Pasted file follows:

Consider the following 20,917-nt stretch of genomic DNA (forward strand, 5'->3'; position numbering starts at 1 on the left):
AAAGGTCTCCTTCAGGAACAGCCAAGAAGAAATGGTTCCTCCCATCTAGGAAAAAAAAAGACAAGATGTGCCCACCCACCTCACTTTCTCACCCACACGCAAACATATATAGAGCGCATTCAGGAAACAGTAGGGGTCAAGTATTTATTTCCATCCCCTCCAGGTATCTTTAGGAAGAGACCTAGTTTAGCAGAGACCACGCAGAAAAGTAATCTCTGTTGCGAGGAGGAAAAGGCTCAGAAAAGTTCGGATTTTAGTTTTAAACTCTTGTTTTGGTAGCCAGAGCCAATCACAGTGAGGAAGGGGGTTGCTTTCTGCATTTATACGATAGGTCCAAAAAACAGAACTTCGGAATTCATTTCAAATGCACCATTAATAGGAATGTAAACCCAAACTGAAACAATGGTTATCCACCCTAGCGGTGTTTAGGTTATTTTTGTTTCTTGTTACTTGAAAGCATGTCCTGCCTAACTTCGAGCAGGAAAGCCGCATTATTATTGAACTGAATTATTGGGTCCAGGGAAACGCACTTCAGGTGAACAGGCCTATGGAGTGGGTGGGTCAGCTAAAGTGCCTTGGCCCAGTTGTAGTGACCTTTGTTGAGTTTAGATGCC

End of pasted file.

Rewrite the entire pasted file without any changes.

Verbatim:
Consider the following 20,917-nt stretch of genomic DNA (forward strand, 5'->3'; position numbering starts at 1 on the left):
AAAGGTCTCCTTCAGGAACAGCCAAGAAGAAATGGTTCCTCCCATCTAGGAAAAAAAAAGACAAGATGTGCCCACCCACCTCACTTTCTCACCCACACGCAAACATATATAGAGCGCATTCAGGAAACAGTAGGGGTCAAGTATTTATTTCCATCCCCTCCAGGTATCTTTAGGAAGAGACCTAGTTTAGCAGAGACCACGCAGAAAAGTAATCTCTGTTGCGAGGAGGAAAAGGCTCAGAAAAGTTCGGATTTTAGTTTTAAACTCTTGTTTTGGTAGCCAGAGCCAATCACAGTGAGGAAGGGGGTTGCTTTCTGCATTTATACGATAGGTCCAAAAAACAGAACTTCGGAATTCATTTCAAATGCACCATTAATAGGAATGTAAACCCAAACTGAAACAATGGTTATCCACCCTAGCGGTGTTTAGGTTATTTTTGTTTCTTGTTACTTGAAAGCATGTCCTGCCTAACTTCGAGCAGGAAAGCCGCATTATTATTGAACTGAATTATTGGGTCCAGGGAAACGCACTTCAGGTGAACAGGCCTATGGAGTGGGTGGGTCAGCTAAAGTGCCTTGGCCCAGTTGTAGTGACCTTTGTTGAGTTTAGATGCC